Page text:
(by Timothy Falconer, from newsletter)

As I write this, Hurricane Omar is about to make landfall on the US Virgin Islands. From my talks with our friends, it’s fair to say that everyone’s scared. Guy Benjamin School has been closed all week. Ferry and mail service have been stopped. Mary Burks has moved her live-in boat to Hurricane Hole. Jan Kinder has been boarding up buildings since 6 AM. Everyone’s braced for impact.

Looking at the satellite images tonight, I’m reminded of our first Waveplace proposal, which starts: “Each summer and fall in the Caribbean, locals watch the weather with a collective pending dread. Every counterclockwise swirl of white that makes its way westward over the Atlantic might be heading their way.” Later it discusses how the Caribbean suffers greatly from “economic downturns”, which couldn’t be more relevant this October, with a very bleak tourist season expected.

From the start, Waveplace has had the same mission: “to create a thriving new industry in the Caribbean independent of tourism.” By teaching children to create with computers, we’re setting the stage for a future where they can earn a living exporting their creativity to the world without leaving their homes. Never has this need been greater than right now.

In the last year, Waveplace has achieved some pretty remarkable things. We’ve held pilots in Nicaragua, Florida, Haiti, and the Virgin Islands. We’ve given laptops and training to more than 100 children and taught 25 adults to become Waveplace mentors. We’ve shot some incredible video and created two versions of our courseware which are now being used by groups around the world.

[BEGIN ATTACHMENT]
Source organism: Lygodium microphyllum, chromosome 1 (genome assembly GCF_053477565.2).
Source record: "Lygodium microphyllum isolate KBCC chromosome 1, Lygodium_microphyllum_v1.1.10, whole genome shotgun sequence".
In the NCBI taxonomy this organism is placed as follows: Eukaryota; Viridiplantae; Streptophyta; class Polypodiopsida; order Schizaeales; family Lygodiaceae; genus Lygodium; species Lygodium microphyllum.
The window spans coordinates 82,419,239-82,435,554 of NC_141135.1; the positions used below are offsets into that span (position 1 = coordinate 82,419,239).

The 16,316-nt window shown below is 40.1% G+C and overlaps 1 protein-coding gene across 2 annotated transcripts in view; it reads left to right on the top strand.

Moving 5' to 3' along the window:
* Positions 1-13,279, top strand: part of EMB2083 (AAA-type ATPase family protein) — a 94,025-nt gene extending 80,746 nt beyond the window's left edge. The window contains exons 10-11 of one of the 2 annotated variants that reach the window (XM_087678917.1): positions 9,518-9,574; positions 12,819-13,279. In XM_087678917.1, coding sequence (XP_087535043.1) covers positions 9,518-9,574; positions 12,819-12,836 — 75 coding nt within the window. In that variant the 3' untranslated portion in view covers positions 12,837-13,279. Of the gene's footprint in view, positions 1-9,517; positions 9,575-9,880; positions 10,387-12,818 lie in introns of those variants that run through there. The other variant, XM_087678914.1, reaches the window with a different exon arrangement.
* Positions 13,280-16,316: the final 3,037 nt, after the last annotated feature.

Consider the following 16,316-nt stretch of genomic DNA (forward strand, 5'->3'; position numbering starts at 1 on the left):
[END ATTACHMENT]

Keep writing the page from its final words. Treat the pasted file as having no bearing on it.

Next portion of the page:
To finish out the year, we hope to complete our documentary and courseware. Before that though, we’re having a live video event with all four pilot areas on Friday, October 24th at 4pm ET (GMT-4). Children from St John, Haiti, Florida, and Nicaragua will present their Etoys storybooks live to the world, so be sure to tune in by visiting http://waveplace.com/awards. If you can’t make that time, you’ll still be able to watch the recorded video later.

Speaking of video, Bill Stelzer somehow found time away from his own hurricane preparations to upload his latest new video of our pilot in Nicaragua. Watching this one brought me to tears. Never has the heart of our efforts been so skillfully expressed. Bill’s a true talent. I can’t wait to see his fuill documentary.

(the next morning) Great news! Everyone’s okay. Omar missed Saint John.

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